Unabomber suspect's brother says government misled him David Kaczynski bitterly describes cynical reversal

November 23, 1997|By NEW YORK TIMES NEWS SERVICE

SACRAMENTO, Calif. -- David Kaczynski, who turned in his brother as the suspected Unabomber, said in an interview Friday that he had been misled by investigators and prosecutors into believing that they saw Theodore J. Kaczynski as a mentally ill man who would "be happier in jail."

David Kaczynski spoke bitterly about what he described as a cynical reversal by the government, as his brother's psychiatric condition has become the central issue at his trial for four of the string of bombings that began in 1978.

The prosecutors, who are seeking the death penalty, have conducted an intense effort to bar defense lawyers from asserting that Theodore Kaczynski is mentally ill. They say that is the only appropriate sanction because he refused to be examined by government psychiatrists.

But David Kaczynski said federal agents told him before his brother was arrested in 1996 that reading the Unabomber's lengthy manifesto had convinced them that they were "not dealing with a political terrorist but with a disturbed individual."

Last week, prosecutors said that defense assertions that Theodore Kaczynski was a paranoid schizophrenic who is pathologically afraid of psychiatrists might be mere "trial tactics." And, referring to him as they would a terrorist, they quoted from his journals to cast him as a man who was trying to avoid being labeled a "sickie" to protect the image he sought to give of himself as an anti-technology crusader.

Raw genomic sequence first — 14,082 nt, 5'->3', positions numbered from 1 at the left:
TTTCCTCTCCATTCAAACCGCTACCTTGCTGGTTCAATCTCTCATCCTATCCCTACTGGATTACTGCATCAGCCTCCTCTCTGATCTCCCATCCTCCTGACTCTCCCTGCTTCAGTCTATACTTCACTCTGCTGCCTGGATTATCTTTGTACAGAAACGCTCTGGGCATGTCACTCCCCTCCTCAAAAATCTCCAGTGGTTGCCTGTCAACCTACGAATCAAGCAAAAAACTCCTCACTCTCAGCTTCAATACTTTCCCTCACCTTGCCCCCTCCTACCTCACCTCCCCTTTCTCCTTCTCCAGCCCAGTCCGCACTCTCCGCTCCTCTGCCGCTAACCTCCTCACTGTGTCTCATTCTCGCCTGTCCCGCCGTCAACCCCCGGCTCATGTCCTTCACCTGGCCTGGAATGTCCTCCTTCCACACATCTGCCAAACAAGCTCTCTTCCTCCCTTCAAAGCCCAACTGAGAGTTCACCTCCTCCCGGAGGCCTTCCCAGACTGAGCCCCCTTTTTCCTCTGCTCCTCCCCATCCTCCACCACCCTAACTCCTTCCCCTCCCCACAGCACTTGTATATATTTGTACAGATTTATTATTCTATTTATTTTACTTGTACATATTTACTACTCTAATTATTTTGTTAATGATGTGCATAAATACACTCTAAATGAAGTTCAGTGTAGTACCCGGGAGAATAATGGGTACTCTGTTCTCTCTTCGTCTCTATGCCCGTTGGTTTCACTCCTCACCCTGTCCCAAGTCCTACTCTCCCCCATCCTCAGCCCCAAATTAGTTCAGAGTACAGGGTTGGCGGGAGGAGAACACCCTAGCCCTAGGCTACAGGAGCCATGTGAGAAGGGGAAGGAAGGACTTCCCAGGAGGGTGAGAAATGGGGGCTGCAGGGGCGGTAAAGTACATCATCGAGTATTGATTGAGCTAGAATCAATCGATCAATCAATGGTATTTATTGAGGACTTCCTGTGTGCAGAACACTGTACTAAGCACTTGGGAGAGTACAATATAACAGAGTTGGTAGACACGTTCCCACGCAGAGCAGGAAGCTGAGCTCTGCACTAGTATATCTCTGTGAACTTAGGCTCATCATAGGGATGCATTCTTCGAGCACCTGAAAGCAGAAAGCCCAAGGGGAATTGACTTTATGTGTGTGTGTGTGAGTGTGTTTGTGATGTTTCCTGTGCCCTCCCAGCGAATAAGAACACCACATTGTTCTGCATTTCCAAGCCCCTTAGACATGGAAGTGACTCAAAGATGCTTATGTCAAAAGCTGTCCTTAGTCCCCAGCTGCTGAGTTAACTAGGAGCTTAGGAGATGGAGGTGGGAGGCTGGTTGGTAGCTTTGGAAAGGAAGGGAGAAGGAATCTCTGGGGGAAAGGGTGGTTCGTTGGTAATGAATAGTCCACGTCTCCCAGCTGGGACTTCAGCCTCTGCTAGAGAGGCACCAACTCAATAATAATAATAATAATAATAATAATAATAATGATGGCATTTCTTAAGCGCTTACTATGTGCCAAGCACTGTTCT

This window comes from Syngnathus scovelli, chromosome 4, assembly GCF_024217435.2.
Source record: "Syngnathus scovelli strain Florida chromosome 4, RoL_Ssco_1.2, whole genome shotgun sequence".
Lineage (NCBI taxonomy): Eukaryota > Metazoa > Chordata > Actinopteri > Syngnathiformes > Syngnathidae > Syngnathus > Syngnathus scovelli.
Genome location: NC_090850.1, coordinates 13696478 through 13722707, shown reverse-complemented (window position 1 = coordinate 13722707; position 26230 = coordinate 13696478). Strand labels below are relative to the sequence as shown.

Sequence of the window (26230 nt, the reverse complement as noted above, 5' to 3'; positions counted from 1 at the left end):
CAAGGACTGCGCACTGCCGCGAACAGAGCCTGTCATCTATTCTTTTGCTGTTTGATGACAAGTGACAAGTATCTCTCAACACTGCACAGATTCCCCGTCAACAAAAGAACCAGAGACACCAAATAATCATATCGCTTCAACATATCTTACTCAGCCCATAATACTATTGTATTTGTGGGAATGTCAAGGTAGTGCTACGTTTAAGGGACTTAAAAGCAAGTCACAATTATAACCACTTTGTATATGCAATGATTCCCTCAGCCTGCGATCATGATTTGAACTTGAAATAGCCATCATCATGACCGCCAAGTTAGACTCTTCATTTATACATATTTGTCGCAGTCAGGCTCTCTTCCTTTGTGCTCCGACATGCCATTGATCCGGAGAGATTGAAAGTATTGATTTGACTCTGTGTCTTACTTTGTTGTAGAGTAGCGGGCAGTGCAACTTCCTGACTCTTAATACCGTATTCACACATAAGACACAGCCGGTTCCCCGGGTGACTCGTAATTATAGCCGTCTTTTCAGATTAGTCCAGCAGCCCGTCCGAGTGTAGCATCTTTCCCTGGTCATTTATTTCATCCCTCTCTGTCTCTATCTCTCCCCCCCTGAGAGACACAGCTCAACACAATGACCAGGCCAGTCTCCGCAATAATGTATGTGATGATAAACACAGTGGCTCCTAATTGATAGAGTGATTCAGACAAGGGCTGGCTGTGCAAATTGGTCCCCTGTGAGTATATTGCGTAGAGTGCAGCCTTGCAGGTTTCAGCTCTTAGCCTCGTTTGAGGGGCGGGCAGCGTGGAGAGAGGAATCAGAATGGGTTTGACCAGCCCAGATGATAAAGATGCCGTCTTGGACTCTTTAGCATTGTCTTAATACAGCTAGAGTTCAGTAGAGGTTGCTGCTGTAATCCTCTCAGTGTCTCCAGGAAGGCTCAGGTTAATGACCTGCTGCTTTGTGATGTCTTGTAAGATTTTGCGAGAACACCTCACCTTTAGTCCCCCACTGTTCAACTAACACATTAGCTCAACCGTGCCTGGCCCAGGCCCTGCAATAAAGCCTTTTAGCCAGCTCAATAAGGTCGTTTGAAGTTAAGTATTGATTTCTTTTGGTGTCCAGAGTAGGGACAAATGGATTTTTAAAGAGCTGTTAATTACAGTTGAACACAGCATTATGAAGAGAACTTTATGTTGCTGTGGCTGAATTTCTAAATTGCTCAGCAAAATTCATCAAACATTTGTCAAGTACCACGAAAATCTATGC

"Their actions," David Kaczynski said, "suggest to me that they are looking for a potential result, which is to put a disturbed, sad, lonely, isolated person to death without regard for his mental state and without regard to the really principled cooperation of his family in protecting the public and trying to help someone they love."

David Kaczynski has made no secret in the past of his anguish over the Justice Department's decision to seek the death penalty against his brother. But the remarks were his most combative and foreshadowed the extraordinary role he is expected to play at the trial when he is to plead for the life of the brother he turned in.

His presence in the witness box will most likely be the most potent part of the defense case, posing the rhetorical question of whether anyone would ever again turn in a disturbed and dangerous brother in a case in which he could face the death penalty. The string of 16 bombings caused three deaths and injured 29 people.

Pub Date: 11/23/97

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